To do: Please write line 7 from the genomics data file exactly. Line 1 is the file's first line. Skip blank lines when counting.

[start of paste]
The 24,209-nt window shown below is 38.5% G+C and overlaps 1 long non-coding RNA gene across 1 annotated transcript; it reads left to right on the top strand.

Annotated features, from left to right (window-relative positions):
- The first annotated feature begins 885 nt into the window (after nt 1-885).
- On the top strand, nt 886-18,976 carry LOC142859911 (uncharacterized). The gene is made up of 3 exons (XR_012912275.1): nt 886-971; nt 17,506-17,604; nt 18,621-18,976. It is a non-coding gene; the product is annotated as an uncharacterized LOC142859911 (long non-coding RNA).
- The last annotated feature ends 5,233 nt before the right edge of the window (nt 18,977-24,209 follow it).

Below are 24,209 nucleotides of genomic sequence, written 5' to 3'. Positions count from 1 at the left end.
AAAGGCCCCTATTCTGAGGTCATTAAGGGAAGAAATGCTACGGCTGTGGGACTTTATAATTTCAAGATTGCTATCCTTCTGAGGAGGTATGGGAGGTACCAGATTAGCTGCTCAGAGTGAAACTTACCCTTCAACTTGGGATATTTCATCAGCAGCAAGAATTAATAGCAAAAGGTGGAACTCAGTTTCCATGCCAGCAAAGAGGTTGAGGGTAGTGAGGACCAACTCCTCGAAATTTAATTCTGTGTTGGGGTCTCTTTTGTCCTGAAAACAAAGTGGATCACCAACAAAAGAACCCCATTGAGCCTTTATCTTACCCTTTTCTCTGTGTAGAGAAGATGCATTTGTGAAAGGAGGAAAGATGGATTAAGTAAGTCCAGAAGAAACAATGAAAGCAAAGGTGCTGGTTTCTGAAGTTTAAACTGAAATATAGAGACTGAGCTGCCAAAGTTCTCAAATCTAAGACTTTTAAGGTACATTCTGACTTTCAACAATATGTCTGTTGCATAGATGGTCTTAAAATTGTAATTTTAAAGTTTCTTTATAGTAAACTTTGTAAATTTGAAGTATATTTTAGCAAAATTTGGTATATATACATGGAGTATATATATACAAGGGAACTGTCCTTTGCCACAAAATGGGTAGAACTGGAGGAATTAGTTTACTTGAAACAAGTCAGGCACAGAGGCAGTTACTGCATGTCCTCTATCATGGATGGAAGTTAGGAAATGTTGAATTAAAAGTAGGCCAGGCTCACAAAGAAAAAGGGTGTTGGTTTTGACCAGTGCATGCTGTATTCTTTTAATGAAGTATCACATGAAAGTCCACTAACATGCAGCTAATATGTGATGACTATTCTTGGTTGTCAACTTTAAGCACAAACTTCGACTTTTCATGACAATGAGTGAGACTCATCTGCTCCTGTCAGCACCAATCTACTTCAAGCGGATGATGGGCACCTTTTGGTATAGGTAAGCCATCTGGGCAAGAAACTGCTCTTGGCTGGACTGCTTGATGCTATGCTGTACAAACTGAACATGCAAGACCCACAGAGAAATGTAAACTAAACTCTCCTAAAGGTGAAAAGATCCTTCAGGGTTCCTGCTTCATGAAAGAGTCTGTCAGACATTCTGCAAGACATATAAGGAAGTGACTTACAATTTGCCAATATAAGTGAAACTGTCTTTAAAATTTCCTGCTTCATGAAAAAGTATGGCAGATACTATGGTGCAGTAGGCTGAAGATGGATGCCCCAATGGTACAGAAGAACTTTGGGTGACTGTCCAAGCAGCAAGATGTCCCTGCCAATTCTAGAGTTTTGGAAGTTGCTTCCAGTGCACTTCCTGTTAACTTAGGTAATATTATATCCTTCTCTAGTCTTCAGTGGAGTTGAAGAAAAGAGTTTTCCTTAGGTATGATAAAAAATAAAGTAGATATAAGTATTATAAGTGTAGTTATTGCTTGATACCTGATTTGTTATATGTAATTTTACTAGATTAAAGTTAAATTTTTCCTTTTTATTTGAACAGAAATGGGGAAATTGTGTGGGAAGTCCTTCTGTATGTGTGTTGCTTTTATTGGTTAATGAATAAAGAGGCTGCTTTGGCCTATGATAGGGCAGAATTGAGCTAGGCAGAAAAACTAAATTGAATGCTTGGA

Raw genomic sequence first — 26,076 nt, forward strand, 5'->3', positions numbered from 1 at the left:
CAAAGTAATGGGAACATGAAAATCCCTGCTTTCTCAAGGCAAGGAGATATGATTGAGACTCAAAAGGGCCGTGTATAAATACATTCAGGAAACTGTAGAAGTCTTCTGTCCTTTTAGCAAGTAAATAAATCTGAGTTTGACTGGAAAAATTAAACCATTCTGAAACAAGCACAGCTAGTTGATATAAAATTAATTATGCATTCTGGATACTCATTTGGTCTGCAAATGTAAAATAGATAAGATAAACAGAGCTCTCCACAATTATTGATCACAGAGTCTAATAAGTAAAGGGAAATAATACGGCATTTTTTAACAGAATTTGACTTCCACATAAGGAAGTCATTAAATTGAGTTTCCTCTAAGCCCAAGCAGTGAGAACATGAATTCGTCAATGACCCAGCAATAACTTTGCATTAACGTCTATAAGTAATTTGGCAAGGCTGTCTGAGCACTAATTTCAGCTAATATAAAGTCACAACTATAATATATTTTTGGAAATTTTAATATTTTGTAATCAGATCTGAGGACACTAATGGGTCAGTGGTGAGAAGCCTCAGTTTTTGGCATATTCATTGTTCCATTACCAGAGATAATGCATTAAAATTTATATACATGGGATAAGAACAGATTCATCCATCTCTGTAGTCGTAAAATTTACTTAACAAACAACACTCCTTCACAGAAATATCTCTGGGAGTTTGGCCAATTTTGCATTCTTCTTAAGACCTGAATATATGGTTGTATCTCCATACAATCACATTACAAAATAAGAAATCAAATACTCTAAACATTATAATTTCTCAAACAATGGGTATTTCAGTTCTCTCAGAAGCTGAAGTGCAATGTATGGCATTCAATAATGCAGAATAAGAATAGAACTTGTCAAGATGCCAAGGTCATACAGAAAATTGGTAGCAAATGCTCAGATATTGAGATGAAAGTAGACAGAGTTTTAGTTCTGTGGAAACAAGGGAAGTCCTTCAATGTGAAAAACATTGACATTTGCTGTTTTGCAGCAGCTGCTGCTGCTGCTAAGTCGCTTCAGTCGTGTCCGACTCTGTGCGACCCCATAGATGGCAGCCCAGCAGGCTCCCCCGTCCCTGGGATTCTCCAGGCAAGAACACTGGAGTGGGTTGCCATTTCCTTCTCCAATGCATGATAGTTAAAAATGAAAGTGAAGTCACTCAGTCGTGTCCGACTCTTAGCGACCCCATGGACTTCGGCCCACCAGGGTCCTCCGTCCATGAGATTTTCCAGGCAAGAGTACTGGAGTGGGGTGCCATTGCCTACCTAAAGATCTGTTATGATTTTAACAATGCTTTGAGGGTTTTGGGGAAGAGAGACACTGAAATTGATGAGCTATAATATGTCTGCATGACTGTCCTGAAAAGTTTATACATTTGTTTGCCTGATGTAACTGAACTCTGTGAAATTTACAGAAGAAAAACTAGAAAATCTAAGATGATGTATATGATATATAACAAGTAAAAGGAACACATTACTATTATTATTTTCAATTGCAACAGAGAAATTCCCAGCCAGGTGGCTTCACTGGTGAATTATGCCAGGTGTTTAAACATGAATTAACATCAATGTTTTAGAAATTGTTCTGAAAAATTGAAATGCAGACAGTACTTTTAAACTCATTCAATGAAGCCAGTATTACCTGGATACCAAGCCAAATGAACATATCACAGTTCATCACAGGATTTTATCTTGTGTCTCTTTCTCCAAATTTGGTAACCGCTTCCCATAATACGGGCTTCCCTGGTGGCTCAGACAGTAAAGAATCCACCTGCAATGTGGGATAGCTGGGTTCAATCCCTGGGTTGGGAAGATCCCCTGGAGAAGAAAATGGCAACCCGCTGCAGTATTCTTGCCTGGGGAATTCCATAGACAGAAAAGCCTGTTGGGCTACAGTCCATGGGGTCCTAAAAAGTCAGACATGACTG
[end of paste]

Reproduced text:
AAAGGCCCCTATTCTGAGGTCATTAAGGGAAGAAATGCTACGGCTGTGGGACTTTATAATTTCAAGATTGCTATCCTTCTGAGGAGGTATGGGAGGTACCAGATTAGCTGCTCAGAGTGAAACTTACCCTTCAACTTGGGATATTTCATCAGCAGCAAGAATTAATAGCAAAAGGTGGAACTCAGTTTCCATGCCAGCAAAGAGGTTGAGGGTAGTGAGGACCAACTCCTCGAAATTTAATTCTGTGTTGGGGTCTCTTTTGTCCTGAAAACAAAGTGGATCACCAACAAAAGAACCCCATTGAGCCTTTATCTTACCCTTTTCTCTGTGTAGAGAAGATGCATTTGTGAAAGGAGGAAAGATGGATTAAGTAAGTCCAGAAGAAACAATGAAAGCAAAGGTGCTGGTTTCTGAAGTTTAAACTGAAATATAGAGACTGAGCTGCCAAAGTTCTCAAATCTAAGACTTTTAAGGTACATTCTGACTTTCAACAATATGTCTGTTGCATAGATGGTCTTAAAATTGTAATTTTAAAGTTTCTTTATAGTAAACTTTGTAAATTTGAAGTATATTTTAGCAAAATTTGGTATATATACATGGAGTATATATATACAAGGGAACTGTCCTTTGCCACAAAATGGGTAGAACTGGAGGAATTAGTTTACTTGAAACAAGTCAGGCACAGAGGCAGTTACTGCATGTCCTCTATCATGGATGGAAGTTAGGAAATGTTGAATTAAAAGTAGGCCAGGCTCACAAAGAAAAAGGGTGTTGGTTTTGACCAGTGCATGCTGTATTCTTTTAATGAAGTATCACATGAAAGTCCACTAACATGCAGCTAATATGTGATGACTATTCTTGGTTGTCAACTTTAAGCACAAACTTCGACTTTTCATGACAATGAGTGAGACTCATCTGCTCCTGTCAGCACCAATCTACTTCAAGCGGATGATGGGCACCTTTTGGTATAGGTAAGCCATCTGGGCAAGAAACTGCTCTTGGCTGGACTGCTTGATGCTATGCTGTACAAACTGAACATGCAAGACCCACAGAGAAATGTAAACTAAACTCTCCTAAAGGTGAAAAGATCCTTCAGGGTTCCTGCTTCATGAAAGAGTCTGTCAGACATTCTGCAAGACATATAAGGAAGTGACTTACAATTTGCCAATATAAGTGAAACTGTCTTTAAAATTTCCTGCTTCATGAAAAAGTATGGCAGATACTATGGTGCAGTAGGCTGAAGATGGATGCCCCAATGGTACAGAAGAACTTTGGGTGACTGTCCAAGCAGCAAGATGTCCCTGCCAATTCTAGAGTTTTGGAAGTTGCTTCCAGTGCACTTCCTGTTAACTTAGGTAATATTATATCCTTCTCTAGTCTTCAGTGGAGTTGAAGAAAAGAGTTTTCCTTAGGTATGATAAAAAATAAAGTAGATATAAGTATTATAAGTGTAGTTATTGCTTGATACCTGATTTGTTATATGTAATTTTACTAGATTAAAGTTAAATTTTTCCTTTTTATTTGAACAGAAATGGGGAAATTGTGTGGGAAGTCCTTCTGTATGTGTGTTGCTTTTATTGGTTAATGAATAAAGAGGCTGCTTTGGCCTATGATAGGGCAGAATTGAGCTAGGCAGAAAAACTAAATTGAATGCTTGGA